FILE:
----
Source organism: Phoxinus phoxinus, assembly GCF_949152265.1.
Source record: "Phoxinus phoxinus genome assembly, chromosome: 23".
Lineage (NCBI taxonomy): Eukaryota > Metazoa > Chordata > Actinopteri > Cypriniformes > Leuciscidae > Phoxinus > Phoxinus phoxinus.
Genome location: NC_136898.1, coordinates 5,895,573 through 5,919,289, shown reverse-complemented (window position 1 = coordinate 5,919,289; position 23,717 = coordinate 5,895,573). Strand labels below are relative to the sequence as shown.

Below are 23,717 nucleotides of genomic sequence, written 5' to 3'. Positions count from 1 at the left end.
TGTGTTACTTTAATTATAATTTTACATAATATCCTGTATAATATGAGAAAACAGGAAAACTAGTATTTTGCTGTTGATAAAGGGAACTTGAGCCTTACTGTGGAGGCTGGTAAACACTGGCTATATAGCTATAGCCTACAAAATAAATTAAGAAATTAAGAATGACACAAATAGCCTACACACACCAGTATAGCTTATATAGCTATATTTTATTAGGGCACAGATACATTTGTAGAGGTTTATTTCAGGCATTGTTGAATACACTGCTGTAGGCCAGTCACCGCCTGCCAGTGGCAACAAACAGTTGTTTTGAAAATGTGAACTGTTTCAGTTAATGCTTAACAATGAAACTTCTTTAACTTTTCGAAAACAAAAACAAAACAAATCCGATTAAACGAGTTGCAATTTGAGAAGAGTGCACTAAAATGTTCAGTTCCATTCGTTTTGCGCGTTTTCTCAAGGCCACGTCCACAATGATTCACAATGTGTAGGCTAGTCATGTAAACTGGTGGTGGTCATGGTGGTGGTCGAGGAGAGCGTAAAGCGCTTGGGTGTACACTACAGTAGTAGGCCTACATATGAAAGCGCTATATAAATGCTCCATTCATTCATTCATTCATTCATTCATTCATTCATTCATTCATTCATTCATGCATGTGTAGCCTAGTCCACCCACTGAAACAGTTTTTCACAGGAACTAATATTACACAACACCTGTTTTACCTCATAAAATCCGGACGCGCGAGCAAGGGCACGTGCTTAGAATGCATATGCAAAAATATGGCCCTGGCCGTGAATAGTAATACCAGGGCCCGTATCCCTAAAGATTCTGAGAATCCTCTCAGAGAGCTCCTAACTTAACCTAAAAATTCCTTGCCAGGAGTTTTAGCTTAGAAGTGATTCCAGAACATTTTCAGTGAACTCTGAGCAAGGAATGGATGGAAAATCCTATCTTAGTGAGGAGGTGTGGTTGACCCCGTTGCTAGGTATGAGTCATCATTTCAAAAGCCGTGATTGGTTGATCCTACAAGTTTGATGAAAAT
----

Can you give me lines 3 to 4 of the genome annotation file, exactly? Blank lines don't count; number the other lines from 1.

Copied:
Lineage (NCBI taxonomy): Eukaryota > Metazoa > Chordata > Actinopteri > Cypriniformes > Leuciscidae > Phoxinus > Phoxinus phoxinus.
Genome location: NC_136898.1, coordinates 5,895,573 through 5,919,289, shown reverse-complemented (window position 1 = coordinate 5,919,289; position 23,717 = coordinate 5,895,573). Strand labels below are relative to the sequence as shown.